This is a much more plausible diagnosis for a disease that seems to cover almost anyone presenting with any case of “failure to thrive.” Poor gut health affects your whole body, from your brain to your skin. It can contribute to malnourishment even in well-fed people (if your gut isn’t absorbing the nutrients), and can easily cause a vague constellation of symptoms that don’t appear to be connected to each other or anything else. The idea of “candida” as just one part of an overall unhealthy gut is supported by the fact that most of the risk factors for chronic thrush or yeast infections (broad-spectrum antibiotics, diabetes, and compromised immunity) are associated with gut dysbiosis. The interaction between Candida and bacteria in all kinds of infections is another clue. In other words, the Candida infections that we can measure accurately are linked to changes in the body’s bacterial ecology. “Candida” might just be a diagnosis of overall gut dysfunction.
This isn’t to say that it’s not a serious problem – gut flora dysbiosis is incredibly harmful, and very common. In the modern world, it’s likely that almost everyone has at least some gut flora dysfunction. Ignoring all other causes, the incredible overuse of antibiotics alone (not only in the doctor’s office – 80% of antibiotics are fed to livestock for human consumption, and plenty of those end up in our food and water supply) would be enough to take a heavy toll at the population level. So it’s no surprise that everyone seems to be suffering from “candida symptoms.”
Candida overgrowth in the form of thrush or a yeast infection is definitely a problem. Subclinical overgrowth in the small intestine (the alternative medicine diagnosis of “candida”) is a much murkier situation entirely, mostly because it’s an incredibly nebulous list of symptoms and impossible to diagnose specifically. Overall gut flora dysfunction might be the link between the mainstream and alternative diagnoses – it’s more likely that “candida” symptoms are caused by gut problems in general.
Some of the people who self-diagnose with candida are very, very sick. Healing your gut is incredibly important in that situation, but make sure you’re going about it in a reasonable way. If you’re experiencing a dangerous degree of weight loss or another serious problem, it’s very likely that you have a gut flora imbalance that a doctor can actually diagnose – try asking for a stool test (or get one online) to give yourself some more information. And if you have cancer, a severe immunodeficiency, or another serious disease, don’t be trapped by ridiculous claims that “cancer is a fungus” (as some “candida” specialists actually believe).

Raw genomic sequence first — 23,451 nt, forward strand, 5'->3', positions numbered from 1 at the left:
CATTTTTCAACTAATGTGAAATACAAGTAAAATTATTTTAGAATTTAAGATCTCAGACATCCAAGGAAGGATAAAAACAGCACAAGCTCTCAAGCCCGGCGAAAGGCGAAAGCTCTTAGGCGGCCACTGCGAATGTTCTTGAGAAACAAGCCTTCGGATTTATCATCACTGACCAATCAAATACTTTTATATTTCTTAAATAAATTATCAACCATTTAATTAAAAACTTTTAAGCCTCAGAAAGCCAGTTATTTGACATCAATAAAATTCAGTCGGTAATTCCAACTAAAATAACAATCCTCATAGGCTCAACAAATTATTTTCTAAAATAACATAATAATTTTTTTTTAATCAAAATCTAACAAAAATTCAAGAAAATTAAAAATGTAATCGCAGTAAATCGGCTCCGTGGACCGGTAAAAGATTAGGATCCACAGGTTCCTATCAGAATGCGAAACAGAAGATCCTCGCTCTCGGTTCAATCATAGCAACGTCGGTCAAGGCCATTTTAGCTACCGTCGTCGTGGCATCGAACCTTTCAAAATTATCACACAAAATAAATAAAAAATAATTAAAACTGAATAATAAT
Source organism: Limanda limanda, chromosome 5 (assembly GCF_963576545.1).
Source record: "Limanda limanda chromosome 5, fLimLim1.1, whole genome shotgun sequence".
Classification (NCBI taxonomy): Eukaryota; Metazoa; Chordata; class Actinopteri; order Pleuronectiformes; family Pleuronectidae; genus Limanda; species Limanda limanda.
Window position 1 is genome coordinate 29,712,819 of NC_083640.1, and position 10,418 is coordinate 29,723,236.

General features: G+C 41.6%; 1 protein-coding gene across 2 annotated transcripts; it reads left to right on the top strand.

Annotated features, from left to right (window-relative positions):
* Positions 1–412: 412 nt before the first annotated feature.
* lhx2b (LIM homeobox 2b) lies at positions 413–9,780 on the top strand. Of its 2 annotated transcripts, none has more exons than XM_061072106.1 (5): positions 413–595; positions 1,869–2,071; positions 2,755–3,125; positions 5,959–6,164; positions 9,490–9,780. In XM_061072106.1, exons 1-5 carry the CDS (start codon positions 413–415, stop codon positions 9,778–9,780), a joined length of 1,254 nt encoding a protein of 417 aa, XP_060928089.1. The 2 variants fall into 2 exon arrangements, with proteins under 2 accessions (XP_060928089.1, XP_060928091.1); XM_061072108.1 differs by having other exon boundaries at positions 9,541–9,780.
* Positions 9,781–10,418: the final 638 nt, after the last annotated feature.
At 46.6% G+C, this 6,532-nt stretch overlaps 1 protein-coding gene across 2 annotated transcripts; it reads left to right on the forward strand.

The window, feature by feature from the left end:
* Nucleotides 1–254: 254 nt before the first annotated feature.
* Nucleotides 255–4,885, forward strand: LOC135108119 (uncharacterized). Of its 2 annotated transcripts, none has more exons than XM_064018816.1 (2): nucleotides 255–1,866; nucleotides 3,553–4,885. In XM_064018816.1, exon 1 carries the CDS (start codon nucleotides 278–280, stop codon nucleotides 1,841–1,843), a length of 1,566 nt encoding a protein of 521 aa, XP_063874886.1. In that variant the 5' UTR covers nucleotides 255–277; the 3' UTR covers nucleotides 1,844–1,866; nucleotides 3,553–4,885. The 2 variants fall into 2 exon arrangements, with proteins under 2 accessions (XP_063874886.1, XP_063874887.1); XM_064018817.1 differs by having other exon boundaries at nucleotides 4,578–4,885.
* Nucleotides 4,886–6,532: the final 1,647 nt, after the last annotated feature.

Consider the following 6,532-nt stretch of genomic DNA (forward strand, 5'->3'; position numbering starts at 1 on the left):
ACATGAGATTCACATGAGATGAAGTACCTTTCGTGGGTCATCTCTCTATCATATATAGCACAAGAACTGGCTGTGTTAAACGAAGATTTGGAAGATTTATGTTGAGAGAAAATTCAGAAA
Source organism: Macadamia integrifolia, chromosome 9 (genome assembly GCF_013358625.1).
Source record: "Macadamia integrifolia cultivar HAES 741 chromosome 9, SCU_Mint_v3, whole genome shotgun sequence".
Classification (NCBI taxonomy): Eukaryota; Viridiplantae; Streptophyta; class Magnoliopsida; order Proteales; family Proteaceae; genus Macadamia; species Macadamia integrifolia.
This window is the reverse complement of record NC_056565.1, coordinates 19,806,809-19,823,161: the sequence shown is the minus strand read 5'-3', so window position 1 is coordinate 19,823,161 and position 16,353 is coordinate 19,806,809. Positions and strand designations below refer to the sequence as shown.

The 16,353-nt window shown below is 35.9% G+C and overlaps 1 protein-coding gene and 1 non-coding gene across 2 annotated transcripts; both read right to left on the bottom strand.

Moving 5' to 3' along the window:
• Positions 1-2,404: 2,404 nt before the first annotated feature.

Even if you identify with the milder end of the “candida symptoms” scale, these just aren’t symptoms that you can pin down to any one problem. You might also have any other kind of gut flora problem, chronic infection, low-level allergy, or food intolerance. You might be chronically tired or stressed. Trying some home remedies isn’t likely to do much harm, but a better strategy might be to heal your gut on a more general level. Focusing just on Candida might actually be counterproductive, if your problem is actually a bacterial overgrowth like SIBO, or a different kind of problem affecting the gut flora. Especially if you’re new to Paleo, first try giving your body everything it needs to see how many of the vague “candida symptoms” are actually caused by overall gut dysbiosis, nutrient deficiencies, or food toxins, and stay very skeptical when you try to evaluate miraculous claims about any particular food or supplement.
Articles and information on this website may not be copied, reprinted, or redistributed without written permission.
All material on this website is provided for your information only and may not be construed as medical advice or instruction. No action or inaction should be taken based solely on the contents of this information; instead, readers should consult appropriate health professionals on any matter relating to their health and well-being.
The information and opinions expressed here are believed to be accurate, based on the best judgement available to the author, and readers who fail to consult with appropriate health authorities assume the risk of any injuries or health issues.